With an enormous advantage of low cost, flexibility, and personalized items, 3D printing has given options in many fields to make accurate novel devices. The possibility of customizing products with small details to get required properties has put 3D printing on the radar to use the concept in producing devices to clean drinking water.

The Defense Advanced Research Projects Agency (DARPA) recently awarded GE Research $ 14.3 million to 3D print a device that creates water out of thin air. Cleaning drinking water has been a challenge to many developing countries. Keeping this in mind, the University of Cambridge spin-out Blue Tap 3D printed chlorine doser, which can be easily fitted to water systems in developing countries to make it safe to drink.

There are many different types of 3D printing techniques, which can be used according to the required outcome. The UB chose to use Direct Ink Writing (DIW) to print graphene aerogel as the technique is already established in creating thermal, energy, and biomedical graphene devices. The advantage of DIW is that it offers the users precise control over the size, shape, and architecture of the products, making them easy to scale up.

Future of 3D-Printed Graphene Aerogels

Once 3D-Printed graphene aerogels are developed further, the UB team is planning to work with the aerogel and nano-metal particles so that they can also destroy chemical contaminants. The scaled-up aerogels will have a vital contribution to potential applications at water filtration plants in the form of devices, such as adsorbents, reactors, or filters.

References and Further Reading

BlueTap. (n.d.). Who We Are. [Online] BlueTap: https://www.bluetap.co.uk/ (Accessed on 03 May, 2021)

Coxworth, B. (2020). Aerogel quickly and cheaply purifies water – by turning it to steam. [Online] New Atlas: https://newatlas.com/good-thinking/hydrogel-steam-water-purification/ (Accessed on 03 May, 2021)

Everett, H. (2021). GE RESEARCH AWARDED $14M TO 3D PRINT PORTABLE DEVICE THAT PRODUCES WATER OUT OF THIN AIR. [Online] 3D Printing Industry: https://3dprintingindustry.com/news/ge-research-awarded-14m-to-3d-print-portable-device-that-produces-water-out-of-thin-air-183892/ (Accessed on 03 May, 2021)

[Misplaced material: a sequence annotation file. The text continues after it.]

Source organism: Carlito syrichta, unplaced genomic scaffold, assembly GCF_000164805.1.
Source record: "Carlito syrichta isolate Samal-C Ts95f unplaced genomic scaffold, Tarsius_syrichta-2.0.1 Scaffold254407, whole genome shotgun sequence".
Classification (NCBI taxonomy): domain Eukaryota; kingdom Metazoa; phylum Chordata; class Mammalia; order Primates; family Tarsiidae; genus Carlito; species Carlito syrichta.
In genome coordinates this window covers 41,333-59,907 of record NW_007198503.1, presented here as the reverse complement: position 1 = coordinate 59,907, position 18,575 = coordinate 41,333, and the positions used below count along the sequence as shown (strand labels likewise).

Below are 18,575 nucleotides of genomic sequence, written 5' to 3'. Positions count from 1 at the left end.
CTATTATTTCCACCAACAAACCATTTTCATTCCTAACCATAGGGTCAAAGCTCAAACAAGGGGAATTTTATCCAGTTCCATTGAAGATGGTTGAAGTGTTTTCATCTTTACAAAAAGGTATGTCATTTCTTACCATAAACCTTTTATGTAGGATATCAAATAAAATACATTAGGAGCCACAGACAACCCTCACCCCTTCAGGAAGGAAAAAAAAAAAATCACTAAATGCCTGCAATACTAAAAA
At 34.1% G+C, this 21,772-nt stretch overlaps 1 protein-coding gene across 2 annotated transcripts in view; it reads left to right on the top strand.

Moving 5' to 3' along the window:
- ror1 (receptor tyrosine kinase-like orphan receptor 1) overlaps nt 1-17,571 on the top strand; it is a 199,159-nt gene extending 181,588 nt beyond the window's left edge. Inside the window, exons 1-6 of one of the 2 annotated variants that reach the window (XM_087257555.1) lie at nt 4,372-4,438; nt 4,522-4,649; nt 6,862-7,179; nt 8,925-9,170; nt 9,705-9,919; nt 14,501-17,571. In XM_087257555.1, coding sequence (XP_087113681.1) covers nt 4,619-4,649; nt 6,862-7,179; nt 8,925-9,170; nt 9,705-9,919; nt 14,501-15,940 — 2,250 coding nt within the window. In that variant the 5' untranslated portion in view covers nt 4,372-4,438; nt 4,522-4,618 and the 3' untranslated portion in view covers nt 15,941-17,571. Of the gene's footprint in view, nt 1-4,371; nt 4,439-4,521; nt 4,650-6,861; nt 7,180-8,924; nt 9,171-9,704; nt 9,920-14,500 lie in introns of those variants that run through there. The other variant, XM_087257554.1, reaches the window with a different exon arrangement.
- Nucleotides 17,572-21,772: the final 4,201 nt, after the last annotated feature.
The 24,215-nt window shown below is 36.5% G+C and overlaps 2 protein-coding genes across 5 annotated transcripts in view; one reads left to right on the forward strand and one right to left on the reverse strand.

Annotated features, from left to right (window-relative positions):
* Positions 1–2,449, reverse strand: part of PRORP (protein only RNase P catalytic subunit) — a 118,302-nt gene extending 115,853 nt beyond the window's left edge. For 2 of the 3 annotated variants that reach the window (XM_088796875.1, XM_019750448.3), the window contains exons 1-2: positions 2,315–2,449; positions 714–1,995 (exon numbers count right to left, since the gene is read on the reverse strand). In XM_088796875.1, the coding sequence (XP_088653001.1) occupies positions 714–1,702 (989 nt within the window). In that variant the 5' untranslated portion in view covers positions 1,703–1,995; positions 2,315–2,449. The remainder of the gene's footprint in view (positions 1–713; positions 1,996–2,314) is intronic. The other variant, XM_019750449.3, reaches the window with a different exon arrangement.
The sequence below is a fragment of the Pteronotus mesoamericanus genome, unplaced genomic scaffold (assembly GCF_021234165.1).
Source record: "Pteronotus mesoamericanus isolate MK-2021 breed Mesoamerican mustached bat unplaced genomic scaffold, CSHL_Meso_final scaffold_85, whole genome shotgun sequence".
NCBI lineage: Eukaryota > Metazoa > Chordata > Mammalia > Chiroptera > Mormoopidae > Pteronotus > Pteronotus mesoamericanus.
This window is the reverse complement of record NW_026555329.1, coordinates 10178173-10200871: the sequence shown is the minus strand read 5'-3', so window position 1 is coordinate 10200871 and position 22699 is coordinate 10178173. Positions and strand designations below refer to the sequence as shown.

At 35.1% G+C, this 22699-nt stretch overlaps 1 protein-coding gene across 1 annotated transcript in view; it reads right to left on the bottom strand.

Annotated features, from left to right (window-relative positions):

Fang, J., Solis, J., Lan, E., & Dunn, B. (2012). Carbon Aerogels for Wastewater Treatment. In M. Aparicio, A. Jitianu, & L. C. Klein, Sol-Gel Processing for Conventional and Alternative Energy.

Graphene-info The Graphene Experts. (2019). Graphene and water treatment: introduction and market status. [Online] Graphene-info The Graphene Experts: https://www.graphene-info.com/graphene-water-treatment (Accessed on 03 May, 2021)

Han, S., Ruoko, T.‐P., Gladisch, J., Erlandsson, J., Wågberg, L., Crispin, X., & Fabiano, S. (2020). Cellulose‐Conducting Polymer Aerogels for Efficient Solar Steam Generation. Advanced Sustainable Systems. doi:10.1002/adsu.202000004

Hanaphy, P. (2021). SCIENTISTS 3D PRINT GRAPHENE AEROGELS THAT PURIFY WATER AT SCALE. [Online] 3D Printing Industry: https://3dprintingindustry.com/news/scientists-3d-print-graphene-aerogels-that-purify-water-at-scale-188753/ (Accessed on 03 May, 2021)

Smith, B. (2020). Graph Air: Revolutionary Water Filtration Using Graphene. [Online] AZoM: https://www.azom.com/article.aspx?ArticleID=19275 (Accessed on 03 May, 2021)

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Dr. Parva Chhantyal

Written by

Dr. Parva Chhantyal

After graduating from The University of Manchester with a Master's degree in Chemical Engineering with Energy and Environment in 2013, Parva carried out a PhD in Nanotechnology at the Leibniz University Hannover in Germany. Her work experience and PhD specialized in understanding the optical properties of Nano-materials. Since completing her PhD in 2017, she is working at Steinbeis R-Tech as a Project Manager.